Turn-taking is a pedagogical strategy that supports teaching and learning in all academic subjects (Nomlomo, 2011). Its instructional and regulative aspects assist with the choice of the knowledge to be shared and proper approaches for transmission. Nomlomo (2011) stated that turn taking impacts students’ knowledge, awareness of environmental contexts, pedagogical understanding, and subject matter comprehension. Students who participate in turn taking also learn self-management, relate well with others, and become active learners.

Managing Self

Turn-taking helps children to take responsibility for their actions, emotions, thoughts, and behaviours, and utilise them productively. One of the reasons why educators use turn-taking is to manage the flow of conversations (Setiajid, Dharmawan, Putri, & Susanto, 2020). Generally, the interlocutors and speakers take turns to decide who speaks when. Turn taking consists of an allocation of turns to the next speaker(s) and the acquisition of turns. Usually, in turn taking, the current speaker selects the next by asking questions, gazing at a given person, or calling the person by name. In turns acquisition, the participants select the individuals that should speak next and the recommended actions for the speakers when their turns arrive (Nomlomo, 2011). The process helps participants to know when to begin speaking and when to stop so others can respond.

Educators and students that engage in turn taking must learn to manage their speaking time and the information they share so that the conversation goals are achieved (Setiajid et al., 2020). In classroom interactions there are participants, background, topics, conversation forms, and the appropriate message tones. Participants must understand the purpose of the classroom conversations and ensure that turn taking relates to learning objectives (Sasabone & Batlolona, 2019). Educators and learners decide the words and speech interactions to use, the ideas or thoughts to express, the feelings to trigger, and the circumstances to speak about. Moreover, they must ensure that the content they choose to convey is shared within the scheduled presentation time to allow others to also participate.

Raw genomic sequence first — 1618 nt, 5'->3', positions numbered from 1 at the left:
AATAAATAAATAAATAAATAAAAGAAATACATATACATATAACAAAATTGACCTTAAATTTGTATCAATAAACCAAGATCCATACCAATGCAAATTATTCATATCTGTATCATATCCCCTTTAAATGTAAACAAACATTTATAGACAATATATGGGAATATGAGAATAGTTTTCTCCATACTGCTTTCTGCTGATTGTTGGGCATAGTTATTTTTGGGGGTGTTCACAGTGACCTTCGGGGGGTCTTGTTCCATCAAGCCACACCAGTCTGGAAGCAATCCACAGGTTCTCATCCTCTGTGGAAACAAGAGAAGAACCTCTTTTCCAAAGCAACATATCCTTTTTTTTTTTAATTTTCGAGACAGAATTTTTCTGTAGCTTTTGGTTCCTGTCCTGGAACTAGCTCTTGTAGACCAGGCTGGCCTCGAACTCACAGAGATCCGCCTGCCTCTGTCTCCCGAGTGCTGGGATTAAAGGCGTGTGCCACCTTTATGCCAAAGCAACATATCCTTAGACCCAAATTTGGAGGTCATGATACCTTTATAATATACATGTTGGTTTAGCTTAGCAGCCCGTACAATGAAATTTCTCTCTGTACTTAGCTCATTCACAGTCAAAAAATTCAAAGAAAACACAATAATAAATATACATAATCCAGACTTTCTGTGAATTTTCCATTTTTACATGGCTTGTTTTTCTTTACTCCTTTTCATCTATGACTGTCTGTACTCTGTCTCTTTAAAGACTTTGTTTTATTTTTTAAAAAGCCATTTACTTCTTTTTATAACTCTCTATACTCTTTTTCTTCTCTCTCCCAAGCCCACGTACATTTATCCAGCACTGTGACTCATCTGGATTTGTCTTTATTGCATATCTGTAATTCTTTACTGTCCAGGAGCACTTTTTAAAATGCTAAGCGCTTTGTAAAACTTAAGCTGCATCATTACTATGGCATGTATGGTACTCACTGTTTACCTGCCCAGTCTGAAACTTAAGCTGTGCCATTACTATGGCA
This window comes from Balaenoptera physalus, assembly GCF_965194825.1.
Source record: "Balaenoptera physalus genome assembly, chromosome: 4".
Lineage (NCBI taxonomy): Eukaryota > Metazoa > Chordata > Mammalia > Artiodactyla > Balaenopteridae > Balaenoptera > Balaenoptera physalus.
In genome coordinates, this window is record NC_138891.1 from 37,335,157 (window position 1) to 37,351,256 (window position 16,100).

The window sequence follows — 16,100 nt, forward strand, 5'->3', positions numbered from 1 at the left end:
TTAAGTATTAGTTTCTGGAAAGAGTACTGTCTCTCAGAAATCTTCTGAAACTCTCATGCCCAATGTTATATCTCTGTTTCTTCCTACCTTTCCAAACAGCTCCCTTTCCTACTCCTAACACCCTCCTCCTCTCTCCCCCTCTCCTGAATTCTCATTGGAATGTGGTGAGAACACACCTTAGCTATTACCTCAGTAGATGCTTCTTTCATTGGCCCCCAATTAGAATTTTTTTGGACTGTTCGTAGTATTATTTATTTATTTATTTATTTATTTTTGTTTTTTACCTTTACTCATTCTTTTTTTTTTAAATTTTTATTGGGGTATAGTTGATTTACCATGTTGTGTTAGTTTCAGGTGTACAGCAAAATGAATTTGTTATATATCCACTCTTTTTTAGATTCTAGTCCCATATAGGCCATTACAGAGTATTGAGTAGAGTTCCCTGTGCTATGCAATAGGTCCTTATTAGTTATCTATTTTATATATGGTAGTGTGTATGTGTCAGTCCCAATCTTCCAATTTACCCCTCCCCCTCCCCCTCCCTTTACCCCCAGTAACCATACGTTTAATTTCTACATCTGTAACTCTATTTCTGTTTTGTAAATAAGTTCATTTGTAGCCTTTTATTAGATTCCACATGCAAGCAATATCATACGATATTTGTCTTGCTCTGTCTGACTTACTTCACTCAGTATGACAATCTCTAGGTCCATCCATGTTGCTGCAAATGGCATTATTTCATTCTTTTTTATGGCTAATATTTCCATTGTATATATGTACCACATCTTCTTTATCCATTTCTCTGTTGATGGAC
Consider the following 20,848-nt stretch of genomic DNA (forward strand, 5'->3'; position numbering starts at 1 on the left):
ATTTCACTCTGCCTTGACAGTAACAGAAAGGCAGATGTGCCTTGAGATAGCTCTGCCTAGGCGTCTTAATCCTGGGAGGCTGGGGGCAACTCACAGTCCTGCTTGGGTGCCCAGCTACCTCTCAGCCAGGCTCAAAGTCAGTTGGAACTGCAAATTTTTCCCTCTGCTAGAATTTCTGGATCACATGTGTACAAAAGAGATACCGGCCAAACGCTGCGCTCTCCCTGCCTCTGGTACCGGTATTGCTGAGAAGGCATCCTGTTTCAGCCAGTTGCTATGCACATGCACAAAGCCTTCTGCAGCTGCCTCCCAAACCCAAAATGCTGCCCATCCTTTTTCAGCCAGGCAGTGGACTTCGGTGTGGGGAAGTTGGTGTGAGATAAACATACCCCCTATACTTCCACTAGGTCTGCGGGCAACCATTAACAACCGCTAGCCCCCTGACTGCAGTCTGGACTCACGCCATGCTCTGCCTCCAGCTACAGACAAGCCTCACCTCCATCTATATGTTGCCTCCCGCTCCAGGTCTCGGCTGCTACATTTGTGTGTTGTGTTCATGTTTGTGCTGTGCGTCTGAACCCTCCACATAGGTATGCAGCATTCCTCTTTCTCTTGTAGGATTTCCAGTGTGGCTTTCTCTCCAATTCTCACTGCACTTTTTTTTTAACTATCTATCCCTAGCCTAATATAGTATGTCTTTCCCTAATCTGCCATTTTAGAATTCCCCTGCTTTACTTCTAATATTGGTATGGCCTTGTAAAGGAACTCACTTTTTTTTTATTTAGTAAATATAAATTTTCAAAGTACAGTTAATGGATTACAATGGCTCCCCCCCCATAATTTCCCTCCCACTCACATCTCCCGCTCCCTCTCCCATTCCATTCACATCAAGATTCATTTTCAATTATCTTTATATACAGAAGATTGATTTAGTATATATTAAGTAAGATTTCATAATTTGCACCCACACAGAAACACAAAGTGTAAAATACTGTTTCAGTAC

Relating with Others

Turn taking trains children to develop good relationships with teachers and peers. The dimension teaches individuals to listen when others speak, show interest in teachers and peers, be open-minded, and avoid conflicts. Nomlomo (2011) argued that the exchange of turns, talks, and roles appear often in classroom interactions between educators and students and among students. In social contexts, Lee and Staggs (2021) explained that turn taking helps young children with autism to engage in play, develop language, and establish relationships because this reciprocal method is also applicable to preverbal communication. Even then, a teacher has to be present to help the children achieve preverbal social communication as the children with autism may be incapable of completing the process on their own (Lee & Staggs, 2021).

Teachers play key role in all classroom interactions by initiating interactions, deciding the participation time, picking the individual that should participate, taking note of participants that get more than one turn, and terminating the interaction (Sasabone & Batlolona, 2019). When properly applied, turn taking assists educators with behavioural training, attainment of joint attention, measurement of preverbal communication ability, and detection of possible developmental delays in young children. In the classroom, the teacher initiates turn-taking by giving instructions or asking questions and the students acquire turns when they respond to the instructions and questions from their teacher (Nomlomo, 2011). However, this Initiative-Respond-Feedback (IRF) system restricts how learners express ideas and even how they understand the content of various subjects (where additional languages are used when teaching). Learners in these contexts fail to develop creativity and create their own knowledge. Educators should take appropriate actions to control the negative implications of IRF.  

Active Learning

Turn-taking engages children in a learning process characterised by the creation of ideas, investigation of concepts, thinking, and discussions. With this, students’ participation in the learning process improves (Ryan & Forrest, 2019). While rejecting IRF use in turn taking, Nomlomo (2011) explained that teachers should employ comprehensible and scaffolding input as well as meaningful feedback to improve the effectiveness of classroom communication.

Such input is, particularly, essential in science teaching as children should learn to reason, observe, investigate and use science language apart from reciting and recalling the content of the subject (Nomlomo, 2011).  Aside from verbal communication, a student in the science class requires the ability to question, practical skills, and critical thinking. Appropriate turn taking guidance enables children to acquire these skills. Ryan and Forrest (2019) also mentioned that turn taking can better be implemented if educators have access to adequate information about this pedagogical approach and have enough teaching/learning resources.